Cheesy at is, I have read, and watched, the final scenes of Shawshank Redemption a lot during the past year, and I’ll leave you with quotes that I wake up to everyday –
“Remember Red, hope is a good thing, maybe the best of things, and no good thing ever dies..”
“I find I’m so excited, I can barely sit still or hold a thought in my head. I think it’s the excitement only a free man can feel, a free man at the start of a long journey whose conclusion is uncertain. I hope I can make it across the border. I hope to see my friend and shake his hand. I hope the Pacific is as blue as it has been in my dreams. I hope.”
Tim, I don’t think there is anything cheesy about the Shawshank Redemption. Or hope. I love the quotes…and what a good thing to wake up to. Hope you are doing okay.
So Linnea…I too admire Guillermo’s spirit! I must admit I’ve been sulking due to my scan 2 wks. ago and a ground glass nodule on my left lobe…my resection was on my right lobe. My oncologist did tell me that I would not have another scan for one year…..Then, my sister in laws friend’s husband is having a biopsy today in NJ. They suspect lung cancer. I told my sister in law to give her my number and I spoke with her for a while early last evening. I told her about all the people I’ve met who’ve been living with stage IV lung cancer for many years; I told her about the treatment options; I told her about staging and I thought of you and my friend Jing (my chemo buddy). This thing cancer has touched so may lives…..I’ve had a chance to meet so many wonderful people during this journey. You are one of those people!
Linnea, Guillermo is an excellent role model in many ways (and definitely the life of this Party more often than not). I’m sorry about the scan–I loathe the words ground glass now. Are you really not having another scan for a year? I’m not a huge fan of scans either, but I think I’d want one sooner than that.
That was nice of you to reach out to someone. And there are so many (too many) wonderful people living with lung cancer (including the linneas).
..and, like Nan’s doctor, yours will someday say the same! Onward towards spring, leaving cold and snow behind! Begone, miserable New Hampshire March, lifting spirits one day and then striking them down the next!! We hear a party is being planned…raising drinks once again in the bistro will surely do wonders! It always did the trick for us!!!
The party did much to lift spirits (in fact, many spirits, wink wink, were lifted). Mary lay a row of carpets (red only in our imaginations) in the mud leading to the steps so that the guests would not dirty their party shoes. Such a hostess.
For warm sunny days came to my Toronto, Canada.
My appointment for CT scan was at 21.30 Wed 30, 20 minutes ride to PMH, winos and cancer patients in downtown streets.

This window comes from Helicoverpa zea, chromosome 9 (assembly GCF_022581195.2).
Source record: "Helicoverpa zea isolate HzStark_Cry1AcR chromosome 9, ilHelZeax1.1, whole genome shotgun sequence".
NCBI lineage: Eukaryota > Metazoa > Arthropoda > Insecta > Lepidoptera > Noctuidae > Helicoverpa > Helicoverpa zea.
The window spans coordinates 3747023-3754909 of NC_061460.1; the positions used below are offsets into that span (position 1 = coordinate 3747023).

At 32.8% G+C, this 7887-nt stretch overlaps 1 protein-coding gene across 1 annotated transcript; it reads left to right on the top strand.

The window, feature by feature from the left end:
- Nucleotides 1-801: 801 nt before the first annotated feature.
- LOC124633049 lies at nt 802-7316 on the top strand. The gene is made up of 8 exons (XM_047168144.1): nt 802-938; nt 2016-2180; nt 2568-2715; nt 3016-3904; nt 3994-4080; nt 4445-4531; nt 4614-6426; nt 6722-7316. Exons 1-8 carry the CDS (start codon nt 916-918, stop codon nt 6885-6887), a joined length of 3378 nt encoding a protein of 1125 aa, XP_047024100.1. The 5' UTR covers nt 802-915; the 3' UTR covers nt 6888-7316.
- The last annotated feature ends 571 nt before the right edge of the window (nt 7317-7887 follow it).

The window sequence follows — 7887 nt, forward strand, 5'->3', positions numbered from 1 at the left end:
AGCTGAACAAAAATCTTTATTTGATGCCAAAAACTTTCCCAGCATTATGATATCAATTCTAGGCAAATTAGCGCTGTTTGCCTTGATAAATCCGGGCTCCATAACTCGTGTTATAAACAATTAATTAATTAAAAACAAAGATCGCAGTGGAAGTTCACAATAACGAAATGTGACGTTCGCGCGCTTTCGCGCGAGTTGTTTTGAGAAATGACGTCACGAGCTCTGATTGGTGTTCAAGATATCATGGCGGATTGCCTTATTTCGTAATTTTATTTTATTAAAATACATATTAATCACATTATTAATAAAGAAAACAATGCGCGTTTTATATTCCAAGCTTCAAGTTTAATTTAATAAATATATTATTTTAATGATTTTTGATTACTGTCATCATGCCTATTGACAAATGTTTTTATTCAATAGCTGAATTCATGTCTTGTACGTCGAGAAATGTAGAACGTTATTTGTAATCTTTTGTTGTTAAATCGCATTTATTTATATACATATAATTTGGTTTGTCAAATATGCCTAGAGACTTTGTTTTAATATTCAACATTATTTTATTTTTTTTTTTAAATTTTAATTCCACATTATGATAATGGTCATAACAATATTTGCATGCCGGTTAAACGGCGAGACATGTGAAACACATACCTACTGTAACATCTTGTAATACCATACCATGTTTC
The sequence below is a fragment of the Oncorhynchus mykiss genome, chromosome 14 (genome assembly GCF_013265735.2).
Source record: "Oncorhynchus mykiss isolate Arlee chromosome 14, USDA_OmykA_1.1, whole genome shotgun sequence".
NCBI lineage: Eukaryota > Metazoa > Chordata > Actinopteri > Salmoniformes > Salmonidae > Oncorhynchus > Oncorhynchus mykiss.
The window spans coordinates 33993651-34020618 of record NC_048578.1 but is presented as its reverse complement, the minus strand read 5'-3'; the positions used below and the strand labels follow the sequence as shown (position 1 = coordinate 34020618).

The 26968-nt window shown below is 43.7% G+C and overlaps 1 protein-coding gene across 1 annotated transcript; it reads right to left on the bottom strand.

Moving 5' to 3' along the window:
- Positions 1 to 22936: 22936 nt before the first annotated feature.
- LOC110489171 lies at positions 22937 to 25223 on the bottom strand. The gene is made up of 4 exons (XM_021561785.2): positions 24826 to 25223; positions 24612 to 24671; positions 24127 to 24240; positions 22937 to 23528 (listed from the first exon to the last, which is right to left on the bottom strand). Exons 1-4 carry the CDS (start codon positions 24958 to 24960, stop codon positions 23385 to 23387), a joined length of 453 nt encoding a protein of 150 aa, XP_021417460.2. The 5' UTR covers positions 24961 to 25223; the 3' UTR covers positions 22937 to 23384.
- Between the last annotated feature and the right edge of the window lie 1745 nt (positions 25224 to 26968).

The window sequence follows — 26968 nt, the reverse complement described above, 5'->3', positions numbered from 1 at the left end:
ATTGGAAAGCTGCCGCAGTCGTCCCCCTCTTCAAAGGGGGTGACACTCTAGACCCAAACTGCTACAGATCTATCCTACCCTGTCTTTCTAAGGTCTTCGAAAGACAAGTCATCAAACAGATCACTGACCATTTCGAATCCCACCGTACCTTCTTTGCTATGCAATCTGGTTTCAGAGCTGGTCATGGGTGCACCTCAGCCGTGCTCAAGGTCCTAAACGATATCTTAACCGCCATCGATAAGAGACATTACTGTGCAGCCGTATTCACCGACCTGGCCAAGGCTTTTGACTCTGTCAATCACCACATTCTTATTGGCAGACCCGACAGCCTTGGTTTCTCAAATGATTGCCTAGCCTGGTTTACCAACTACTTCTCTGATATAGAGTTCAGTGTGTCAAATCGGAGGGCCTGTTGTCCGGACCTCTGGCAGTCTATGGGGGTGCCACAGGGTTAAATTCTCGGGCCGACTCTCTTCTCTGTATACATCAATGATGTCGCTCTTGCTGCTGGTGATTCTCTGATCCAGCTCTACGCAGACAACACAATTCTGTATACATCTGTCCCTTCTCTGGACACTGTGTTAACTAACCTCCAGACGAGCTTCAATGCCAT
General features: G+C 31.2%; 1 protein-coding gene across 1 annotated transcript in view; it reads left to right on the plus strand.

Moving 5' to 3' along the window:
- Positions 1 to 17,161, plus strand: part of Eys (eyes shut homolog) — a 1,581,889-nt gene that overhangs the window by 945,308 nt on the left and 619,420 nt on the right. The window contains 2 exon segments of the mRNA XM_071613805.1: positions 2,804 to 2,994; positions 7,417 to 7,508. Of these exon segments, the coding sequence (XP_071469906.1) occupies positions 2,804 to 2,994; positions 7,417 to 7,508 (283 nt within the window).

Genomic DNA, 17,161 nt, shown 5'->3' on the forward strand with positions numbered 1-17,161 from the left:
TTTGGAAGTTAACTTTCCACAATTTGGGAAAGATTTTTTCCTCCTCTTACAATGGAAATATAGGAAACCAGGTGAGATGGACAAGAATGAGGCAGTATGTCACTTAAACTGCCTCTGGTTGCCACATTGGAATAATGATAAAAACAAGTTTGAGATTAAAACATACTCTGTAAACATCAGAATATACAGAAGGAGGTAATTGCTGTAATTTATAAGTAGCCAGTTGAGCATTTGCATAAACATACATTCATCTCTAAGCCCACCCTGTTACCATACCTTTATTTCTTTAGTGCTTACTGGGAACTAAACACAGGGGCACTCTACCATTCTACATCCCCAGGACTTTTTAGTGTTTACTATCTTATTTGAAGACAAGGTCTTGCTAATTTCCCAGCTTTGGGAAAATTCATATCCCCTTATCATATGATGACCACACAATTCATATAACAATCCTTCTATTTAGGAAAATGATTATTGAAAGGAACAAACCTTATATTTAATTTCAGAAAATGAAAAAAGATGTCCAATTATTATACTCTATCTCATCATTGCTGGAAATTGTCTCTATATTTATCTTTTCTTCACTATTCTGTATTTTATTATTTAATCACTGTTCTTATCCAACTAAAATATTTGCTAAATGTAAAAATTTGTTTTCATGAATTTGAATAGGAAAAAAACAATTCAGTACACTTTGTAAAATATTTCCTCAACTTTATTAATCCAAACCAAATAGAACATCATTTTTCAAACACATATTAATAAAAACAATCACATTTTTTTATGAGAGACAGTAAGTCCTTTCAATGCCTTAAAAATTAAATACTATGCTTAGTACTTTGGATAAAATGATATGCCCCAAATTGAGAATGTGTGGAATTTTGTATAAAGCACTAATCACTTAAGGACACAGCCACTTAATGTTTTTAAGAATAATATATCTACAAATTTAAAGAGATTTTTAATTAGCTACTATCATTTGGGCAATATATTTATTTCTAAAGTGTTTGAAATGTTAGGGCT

Lovely picture of you and Ginger. I guest there is a price to pay in our longest survival competition, imagine Ginger like you one feet taller 26 years ago, the reward shows now in her perfect picture hallow, yours is droopy or you must drop for 26 years one foot to fit.
“Hope is a good thing, maybe the best of things, and no good thing ever dies..” also in Spanish we say “Yerba mala nunca muere” meaning “weeds never die”, used for people and bad things.
Is sad and hard for the family, a Enrique a friend from Spain died in Toronto of stomach cancer 15 years ago, the family had a garden party with lots of food, drinks and music, I have good memories, but after that Mariluz his wife lost her sister Paloma to breast cancer and her son got skin cancer and now I understand that is difficult for her to see or talk to me.
The Pacific in Mexico is blue and the people are happy even at the end. I witnessed a group of family, friends and marching band walking behind a Ford F150 near Ziuatanejo in somebody last trip to a happy cemetery, they celebrate the day of the death every year.
Nobody needs a long last list, the last trip is free.
Enjoy life every day.
Guillermo, you best be careful; that almost sounds like an invitation to visit. It is, alas, sunny but also cold and windy. Where there is not snow, there is mud. Tired of this!
No last trips just yet, okay? Sunny days, blue water, and a cruise with Beryl and your daughters ahead.
Dear Guillermo, You gave me a laugh in spite of yourself, thinking of me one foot taller in years past. And it is true. Now I change into a little old lady. Though I have never been a blogger, this is a blog I should be on. Here I am today – reading of people I’ve never met and still I immediately care very much about, each one here or not. I hate bad surprises as much as the next one and though my own story may give hope, I yearn instead to pass around whatever luck I’ve been dealt. If only I could. Six years ago, however, I lost my sweet husband to bone cancer. I still feel his presence even though it is a changed presence. We are each continually changing in one way or another. Yet we take the next step when we can. I’m looking at a quote which has been next to my desk for at least 50 years: “I’ve been absolutely terrified every moment of my life and I’ve never let it keep me from doing a single thing that I wanted to do.” It’s close to the truth. I can only wish for you and everyone on this blog, and everyone each of you cares about, that life remains reasonable. That is my word of choice for people like us. And I can tell you one more thing: the next time Linnea and I are together, the picture will be taken when we are sitting down. 🙂 Big hugs from the little old lady in Boston.
you are truly and inspiration. your raw take on this cancer journey always leaves me speechless. i find myself often times reading your entries, not once but twice each. your a warrior in the truest sense.
Tiffany, it is always good to hear from you. I ‘follow’ you as well with your entries on facebook, and certainly consider you a warrior in kind. Thanks!